Vintage Santa Claus Christmas Tree Topper

Who knew that these c.1980’s & 90’s Santa tree toppers would sell so well on Etsy? Something this new probably wouldn’t sell at all from my booth.

I’ve been selling these before Christmas for three years now with great success. This handsome 13″ example sold for $38.

PRO TIP: Focus on Santas and Father Christmases that have winsome faces. Porcelain ones are even better.

Large vintage brick putz house

Imagine my delight when I opened this box at the flea market! This gorgeous (excellent condition) brick Putz house in its original box sold for $44. Plug it in and it lights up!

Large putz church

While less exciting, this Putz church sold for $27. I’ve found that in general Putz houses sell on Etsy for about two times what they’d sell for from my booth.

Pair of vintage Christmas tree pins

Selling Christmas tree pins on Etsy is a no-brainer for me since they sell for two to three times booth prices.

The pin on the left with rhinestones sold for $19, while the tree on the right, with enamel painted ornaments and pearl star (signed “Gerrys”) sold for $22.

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5. Handwritten Recipes

Two years ago I learned how greatly sought after handwritten recipe books are on Etsy. Shortly thereafter, I discovered that handwritten (and even typed) recipe cards are likewise sought after.

Because I was hesitant to offer a fragile document (like the one below) from my antique booth, where customers would flip through the pages and possible damage them or lose the loose recipes within, I decided to try one out on Etsy.

To my delight it sold for a very good price!

Antique handwritten recipe book

This 1940’s example with multiple handwritten recipes, as well as several clippings glued in and/or loose, sold for $42.

I pick them up whenever I come across them out in the wild because they are a slam-dunk seller.

vintage recipe box with handwritten recipe cards

More recently I’ve discovered that vintage recipe boxes filled with handwritten and other cards, like this wooden one dating to the 1950’s, also sell well on Etsy. It sold for $29.

vintage acrylic box with handwritten and typed recipe cards

Even this newer, acrylic box containing handwritten and typed cards sold (quickly) for $50.

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6. Stoneware Crocks With Text

As a farmhouse style seller (from my antique booth) numerous crocks have passed through my hands. Lately though, I’ve noticed that they sit for quite a while before selling.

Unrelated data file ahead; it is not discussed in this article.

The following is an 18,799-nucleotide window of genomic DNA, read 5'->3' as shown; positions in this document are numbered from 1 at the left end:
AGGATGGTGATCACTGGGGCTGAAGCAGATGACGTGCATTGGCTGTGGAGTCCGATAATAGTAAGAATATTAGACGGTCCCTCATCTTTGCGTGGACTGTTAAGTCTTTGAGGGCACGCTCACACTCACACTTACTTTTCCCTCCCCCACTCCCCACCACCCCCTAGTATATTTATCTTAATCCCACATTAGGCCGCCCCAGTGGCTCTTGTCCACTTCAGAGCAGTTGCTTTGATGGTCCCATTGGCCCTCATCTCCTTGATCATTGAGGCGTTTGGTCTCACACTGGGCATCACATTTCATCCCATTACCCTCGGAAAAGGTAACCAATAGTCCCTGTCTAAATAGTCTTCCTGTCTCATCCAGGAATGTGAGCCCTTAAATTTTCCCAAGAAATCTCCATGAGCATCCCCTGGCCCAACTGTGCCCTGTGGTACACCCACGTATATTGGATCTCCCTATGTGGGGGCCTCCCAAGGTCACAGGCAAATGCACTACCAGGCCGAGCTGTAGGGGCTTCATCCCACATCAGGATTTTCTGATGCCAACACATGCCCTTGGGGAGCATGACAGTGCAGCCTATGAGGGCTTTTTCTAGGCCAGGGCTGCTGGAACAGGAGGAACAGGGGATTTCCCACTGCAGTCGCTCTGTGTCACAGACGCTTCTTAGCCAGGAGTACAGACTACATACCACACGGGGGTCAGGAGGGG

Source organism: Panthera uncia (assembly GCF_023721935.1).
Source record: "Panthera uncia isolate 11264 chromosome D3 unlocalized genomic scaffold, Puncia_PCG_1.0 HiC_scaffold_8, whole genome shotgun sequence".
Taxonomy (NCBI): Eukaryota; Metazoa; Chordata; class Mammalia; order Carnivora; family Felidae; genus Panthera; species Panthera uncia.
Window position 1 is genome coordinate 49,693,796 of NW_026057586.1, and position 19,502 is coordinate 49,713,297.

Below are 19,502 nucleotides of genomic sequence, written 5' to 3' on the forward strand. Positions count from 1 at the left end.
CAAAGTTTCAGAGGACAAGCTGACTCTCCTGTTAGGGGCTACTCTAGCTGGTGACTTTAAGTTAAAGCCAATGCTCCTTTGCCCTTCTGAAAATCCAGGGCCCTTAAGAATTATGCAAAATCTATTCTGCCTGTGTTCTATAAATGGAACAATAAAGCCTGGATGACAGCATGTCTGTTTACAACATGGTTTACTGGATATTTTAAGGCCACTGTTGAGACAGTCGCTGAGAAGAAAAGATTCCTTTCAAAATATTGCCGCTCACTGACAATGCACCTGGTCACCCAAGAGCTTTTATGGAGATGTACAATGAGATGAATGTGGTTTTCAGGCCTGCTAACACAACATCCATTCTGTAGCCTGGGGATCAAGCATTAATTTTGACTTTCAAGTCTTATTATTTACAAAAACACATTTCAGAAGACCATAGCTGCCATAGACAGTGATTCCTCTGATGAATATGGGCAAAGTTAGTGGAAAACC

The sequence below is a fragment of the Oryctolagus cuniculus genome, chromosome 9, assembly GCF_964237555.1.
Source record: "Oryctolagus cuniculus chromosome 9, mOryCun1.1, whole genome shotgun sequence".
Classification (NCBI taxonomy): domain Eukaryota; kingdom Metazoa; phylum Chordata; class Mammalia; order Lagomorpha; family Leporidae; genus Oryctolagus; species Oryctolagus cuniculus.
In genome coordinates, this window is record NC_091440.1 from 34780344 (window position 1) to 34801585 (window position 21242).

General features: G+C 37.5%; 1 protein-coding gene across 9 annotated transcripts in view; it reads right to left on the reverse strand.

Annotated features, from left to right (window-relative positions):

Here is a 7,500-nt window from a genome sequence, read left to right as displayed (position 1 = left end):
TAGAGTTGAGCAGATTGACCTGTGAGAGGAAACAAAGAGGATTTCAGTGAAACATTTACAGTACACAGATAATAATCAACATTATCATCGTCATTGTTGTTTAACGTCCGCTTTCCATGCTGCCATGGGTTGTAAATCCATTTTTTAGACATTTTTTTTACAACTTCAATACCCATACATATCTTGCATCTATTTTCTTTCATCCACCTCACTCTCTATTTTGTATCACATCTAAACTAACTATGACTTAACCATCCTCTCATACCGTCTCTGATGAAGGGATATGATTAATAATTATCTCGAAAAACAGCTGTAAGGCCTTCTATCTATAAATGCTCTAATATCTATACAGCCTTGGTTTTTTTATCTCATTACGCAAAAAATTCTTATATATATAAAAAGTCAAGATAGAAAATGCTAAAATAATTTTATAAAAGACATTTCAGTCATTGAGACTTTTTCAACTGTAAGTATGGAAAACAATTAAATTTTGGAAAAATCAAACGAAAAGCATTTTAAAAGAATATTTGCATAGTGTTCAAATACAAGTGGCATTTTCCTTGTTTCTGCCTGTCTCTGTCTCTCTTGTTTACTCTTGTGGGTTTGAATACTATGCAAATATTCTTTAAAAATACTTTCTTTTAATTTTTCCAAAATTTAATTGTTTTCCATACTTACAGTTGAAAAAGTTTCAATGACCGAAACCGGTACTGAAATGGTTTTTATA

Because of this, I decided to give them a try on Etsy, and boy, I’m glad I did!

Antique preserves crock with bail

I picked up this good-looking fruit crock at a antique mall in Pennsylvania. In nearly perfect condition save a chip on the lid, it sold for $78 (c.1880-90).

Antique Engle's Dairy Crock

A little newer than the previous crock, this yellowware dairy (probably butter) crock likely dates to the 1930’s. It sold for $42.

Antique french face cream stoneware ironstone pot

Lastly, this charming stoneware/ironstone pot that once held face cream, sold for $58 despite the poor condition of its lid.

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It can take some time for newer Etsy sellers to discover what sells well and what doesn’t. That’s why I decided to illuminate some of the categories that have sold well for me lately. I hope you find this list of six helpful to you and your business.

If you haven’t opened an Etsy shop yet, but are planning to, use this link to get your first 40 listings for FREE! (I get 40 free as well!)

Let me know in the comments if you have also found success selling one or more of these. And feel free to let us know what category(ies) you would add!

Bye for now,

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Wondering what's hot on Etsy? Discover 6 antiques that sell!

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  1. Hi Diana. I find all your articles and YouTube reels so interesting and informative. Thank you for all of them! I’m not a dealer but lover of all things antique/vintage. Please tell us how to find your Etsy shop-I would enjoy shopping there! Have a lovely day. Sandal

  2. Another great informative article. Thank you so much for all the research and time you put into these for us. I feel so much more knowledgable than I did before I found your site! Have a Happy 4th of July!

  3. I struggle to find ironstone out here in California, even though I attend flea markets and estate sales multiple times a month. I can remember years ago when my sister and I would pick it up for a song!
    I’m going to try some recipe card boxes and some cookbooks in my booth. I’m envisioning a section with those as well as an old mixer and some vintage baking tools.
    I always enjoy your articles and your YouTube videos, Diana. Thank you so much for the great information.

    1. You are so welcome Paula! Glad I helped you form some new ideas for your booth–best of luck–

  4. I greatly enjoy your newsletters and postings, and often find myself referring back to as a reference. I was wondering … you mention stoneware/crockery with lettering. I have several (thanks to my “Lowellian” mother, crocks from late 1800’s- early 1900’s with specific Lowell, Mass places of business. My question is, how might I go about assessing value?

    1. I’m so glad you’re finding my resources helpful Vanessa! This article I wrote a couple of years ago will give you some ideas on how to go about assessing value. Best of luck!